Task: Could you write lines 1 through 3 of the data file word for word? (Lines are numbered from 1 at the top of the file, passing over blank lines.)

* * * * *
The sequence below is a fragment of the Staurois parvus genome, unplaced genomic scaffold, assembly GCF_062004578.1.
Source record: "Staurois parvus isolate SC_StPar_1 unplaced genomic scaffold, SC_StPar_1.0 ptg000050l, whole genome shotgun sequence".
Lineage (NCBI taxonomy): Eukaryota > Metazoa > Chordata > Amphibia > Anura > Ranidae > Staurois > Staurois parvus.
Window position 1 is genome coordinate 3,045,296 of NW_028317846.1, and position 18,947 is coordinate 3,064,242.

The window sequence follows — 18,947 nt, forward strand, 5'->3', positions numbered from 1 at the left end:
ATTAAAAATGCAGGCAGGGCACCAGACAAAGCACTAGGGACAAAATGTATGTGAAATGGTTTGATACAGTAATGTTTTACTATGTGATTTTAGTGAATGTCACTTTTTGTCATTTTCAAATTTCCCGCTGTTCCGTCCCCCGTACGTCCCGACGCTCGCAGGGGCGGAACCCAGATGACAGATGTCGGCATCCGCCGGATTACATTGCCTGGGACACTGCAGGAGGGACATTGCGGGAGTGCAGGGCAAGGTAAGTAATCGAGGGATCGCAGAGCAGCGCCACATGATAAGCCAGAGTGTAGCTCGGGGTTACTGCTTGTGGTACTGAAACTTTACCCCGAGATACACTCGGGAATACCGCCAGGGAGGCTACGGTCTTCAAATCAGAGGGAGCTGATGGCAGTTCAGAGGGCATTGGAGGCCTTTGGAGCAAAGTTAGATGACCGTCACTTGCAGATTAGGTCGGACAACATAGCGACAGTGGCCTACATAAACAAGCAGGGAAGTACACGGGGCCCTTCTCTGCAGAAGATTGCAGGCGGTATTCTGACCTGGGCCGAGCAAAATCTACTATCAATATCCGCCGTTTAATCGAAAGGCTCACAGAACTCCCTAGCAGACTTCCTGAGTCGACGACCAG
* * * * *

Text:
The sequence below is a fragment of the Staurois parvus genome, unplaced genomic scaffold, assembly GCF_062004578.1.
Source record: "Staurois parvus isolate SC_StPar_1 unplaced genomic scaffold, SC_StPar_1.0 ptg000050l, whole genome shotgun sequence".
Lineage (NCBI taxonomy): Eukaryota > Metazoa > Chordata > Amphibia > Anura > Ranidae > Staurois > Staurois parvus.